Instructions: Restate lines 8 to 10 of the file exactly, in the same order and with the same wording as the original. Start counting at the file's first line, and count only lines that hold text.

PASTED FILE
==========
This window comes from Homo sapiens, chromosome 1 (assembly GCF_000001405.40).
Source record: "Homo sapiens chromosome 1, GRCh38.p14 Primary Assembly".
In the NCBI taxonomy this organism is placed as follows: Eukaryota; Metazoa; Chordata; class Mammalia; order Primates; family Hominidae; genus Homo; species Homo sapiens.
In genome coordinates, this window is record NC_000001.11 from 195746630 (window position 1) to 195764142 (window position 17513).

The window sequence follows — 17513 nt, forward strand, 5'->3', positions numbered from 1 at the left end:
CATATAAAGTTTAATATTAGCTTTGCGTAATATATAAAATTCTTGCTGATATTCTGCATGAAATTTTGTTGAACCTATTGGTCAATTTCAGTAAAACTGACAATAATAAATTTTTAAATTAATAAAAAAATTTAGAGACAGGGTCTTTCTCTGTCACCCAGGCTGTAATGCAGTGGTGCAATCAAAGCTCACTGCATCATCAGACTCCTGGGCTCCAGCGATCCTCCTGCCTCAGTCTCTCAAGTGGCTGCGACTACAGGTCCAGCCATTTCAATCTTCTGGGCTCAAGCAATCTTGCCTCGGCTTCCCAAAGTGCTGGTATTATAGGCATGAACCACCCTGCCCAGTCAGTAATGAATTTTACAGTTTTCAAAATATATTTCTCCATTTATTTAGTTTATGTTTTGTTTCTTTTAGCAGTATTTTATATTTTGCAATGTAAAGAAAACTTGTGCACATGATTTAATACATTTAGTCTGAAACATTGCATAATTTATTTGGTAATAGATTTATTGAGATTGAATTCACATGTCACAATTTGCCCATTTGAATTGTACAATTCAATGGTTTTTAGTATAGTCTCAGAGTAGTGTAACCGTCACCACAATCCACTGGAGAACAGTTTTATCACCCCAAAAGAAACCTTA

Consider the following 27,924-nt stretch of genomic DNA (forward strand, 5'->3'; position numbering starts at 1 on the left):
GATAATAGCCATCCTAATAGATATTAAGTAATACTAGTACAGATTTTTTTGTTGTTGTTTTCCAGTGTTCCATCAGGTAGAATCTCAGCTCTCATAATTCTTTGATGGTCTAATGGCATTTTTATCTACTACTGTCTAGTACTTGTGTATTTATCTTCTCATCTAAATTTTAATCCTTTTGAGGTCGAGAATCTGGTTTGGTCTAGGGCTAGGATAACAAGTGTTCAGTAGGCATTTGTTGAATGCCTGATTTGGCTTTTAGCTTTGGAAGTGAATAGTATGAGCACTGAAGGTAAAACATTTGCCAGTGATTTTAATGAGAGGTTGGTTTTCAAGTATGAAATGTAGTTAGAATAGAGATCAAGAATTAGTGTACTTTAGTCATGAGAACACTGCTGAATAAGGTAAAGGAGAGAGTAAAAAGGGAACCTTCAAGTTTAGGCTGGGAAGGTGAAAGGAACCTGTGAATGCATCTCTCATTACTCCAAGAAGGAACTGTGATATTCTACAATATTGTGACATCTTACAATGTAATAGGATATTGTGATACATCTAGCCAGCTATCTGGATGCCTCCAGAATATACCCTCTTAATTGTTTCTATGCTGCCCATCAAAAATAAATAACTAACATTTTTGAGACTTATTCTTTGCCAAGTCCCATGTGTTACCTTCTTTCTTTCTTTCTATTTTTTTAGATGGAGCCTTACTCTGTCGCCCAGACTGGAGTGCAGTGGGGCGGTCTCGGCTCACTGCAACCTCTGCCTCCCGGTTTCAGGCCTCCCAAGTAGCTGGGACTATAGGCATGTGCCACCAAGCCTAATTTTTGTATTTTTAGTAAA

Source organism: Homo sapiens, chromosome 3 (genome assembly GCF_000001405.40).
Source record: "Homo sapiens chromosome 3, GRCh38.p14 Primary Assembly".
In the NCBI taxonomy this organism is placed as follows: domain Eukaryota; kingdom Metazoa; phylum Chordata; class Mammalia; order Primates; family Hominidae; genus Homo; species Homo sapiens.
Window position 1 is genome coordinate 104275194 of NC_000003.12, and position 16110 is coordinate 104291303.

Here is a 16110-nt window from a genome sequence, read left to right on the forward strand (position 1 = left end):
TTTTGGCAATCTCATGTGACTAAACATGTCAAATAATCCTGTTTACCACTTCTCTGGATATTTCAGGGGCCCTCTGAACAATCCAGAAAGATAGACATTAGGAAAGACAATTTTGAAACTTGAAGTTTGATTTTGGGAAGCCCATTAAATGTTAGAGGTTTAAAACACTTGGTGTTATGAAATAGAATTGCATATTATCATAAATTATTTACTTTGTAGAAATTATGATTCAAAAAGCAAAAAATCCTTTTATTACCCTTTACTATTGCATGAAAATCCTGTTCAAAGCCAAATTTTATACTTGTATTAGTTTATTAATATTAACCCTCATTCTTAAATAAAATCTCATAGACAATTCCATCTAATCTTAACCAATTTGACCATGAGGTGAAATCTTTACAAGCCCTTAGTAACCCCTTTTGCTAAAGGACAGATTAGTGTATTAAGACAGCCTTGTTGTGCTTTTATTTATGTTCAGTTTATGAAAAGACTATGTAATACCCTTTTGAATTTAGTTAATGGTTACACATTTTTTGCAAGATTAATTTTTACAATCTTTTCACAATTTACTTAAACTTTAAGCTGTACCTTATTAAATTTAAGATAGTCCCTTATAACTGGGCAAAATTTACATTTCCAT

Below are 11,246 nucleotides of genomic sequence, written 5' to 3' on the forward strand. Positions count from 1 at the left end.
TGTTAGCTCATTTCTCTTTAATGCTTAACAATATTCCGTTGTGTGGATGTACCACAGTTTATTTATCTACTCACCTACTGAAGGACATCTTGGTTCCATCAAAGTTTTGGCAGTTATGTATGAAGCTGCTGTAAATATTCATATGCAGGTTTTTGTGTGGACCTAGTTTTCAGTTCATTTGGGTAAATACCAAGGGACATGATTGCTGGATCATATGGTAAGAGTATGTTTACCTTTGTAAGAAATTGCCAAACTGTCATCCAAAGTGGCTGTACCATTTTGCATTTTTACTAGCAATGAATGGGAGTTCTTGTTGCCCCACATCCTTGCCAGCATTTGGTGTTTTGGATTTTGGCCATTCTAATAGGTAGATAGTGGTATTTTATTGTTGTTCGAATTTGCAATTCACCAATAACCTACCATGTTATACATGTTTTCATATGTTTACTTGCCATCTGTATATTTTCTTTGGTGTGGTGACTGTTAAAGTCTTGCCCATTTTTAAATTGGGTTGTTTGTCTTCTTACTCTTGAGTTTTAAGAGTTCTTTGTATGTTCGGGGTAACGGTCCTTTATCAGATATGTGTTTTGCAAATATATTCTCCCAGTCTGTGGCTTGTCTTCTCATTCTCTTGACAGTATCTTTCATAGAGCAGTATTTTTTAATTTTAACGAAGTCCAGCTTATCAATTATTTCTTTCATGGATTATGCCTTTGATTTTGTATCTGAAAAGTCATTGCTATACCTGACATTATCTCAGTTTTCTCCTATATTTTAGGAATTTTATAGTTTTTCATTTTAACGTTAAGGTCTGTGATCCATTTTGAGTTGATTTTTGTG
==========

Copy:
GATAATAGCCATCCTAATAGATATTAAGTAATACTAGTACAGATTTTTTTGTTGTTGTTTTCCAGTGTTCCATCAGGTAGAATCTCAGCTCTCATAATTCTTTGATGGTCTAATGGCATTTTTATCTACTACTGTCTAGTACTTGTGTATTTATCTTCTCATCTAAATTTTAATCCTTTTGAGGTCGAGAATCTGGTTTGGTCTAGGGCTAGGATAACAAGTGTTCAGTAGGCATTTGTTGAATGCCTGATTTGGCTTTTAGCTTTGGAAGTGAATAGTATGAGCACTGAAGGTAAAACATTTGCCAGTGATTTTAATGAGAGGTTGGTTTTCAAGTATGAAATGTAGTTAGAATAGAGATCAAGAATTAGTGTACTTTAGTCATGAGAACACTGCTGAATAAGGTAAAGGAGAGAGTAAAAAGGGAACCTTCAAGTTTAGGCTGGGAAGGTGAAAGGAACCTGTGAATGCATCTCTCATTACTCCAAGAAGGAACTGTGATATTCTACAATATTGTGACATCTTACAATGTAATAGGATATTGTGATACATCTAGCCAGCTATCTGGATGCCTCCAGAATATACCCTCTTAATTGTTTCTATGCTGCCCATCAAAAATAAATAACTAACATTTTTGAGACTTATTCTTTGCCAAGTCCCATGTGTTACCTTCTTTCTTTCTTTCTATTTTTTTAGATGGAGCCTTACTCTGTCGCCCAGACTGGAGTGCAGTGGGGCGGTCTCGGCTCACTGCAACCTCTGCCTCCCGGTTTCAGGCCTCCCAAGTAGCTGGGACTATAGGCATGTGCCACCAAGCCTAATTTTTGTATTTTTAGTAAA

Source organism: Homo sapiens, chromosome 3 (genome assembly GCF_000001405.40).
Source record: "Homo sapiens chromosome 3, GRCh38.p14 Primary Assembly".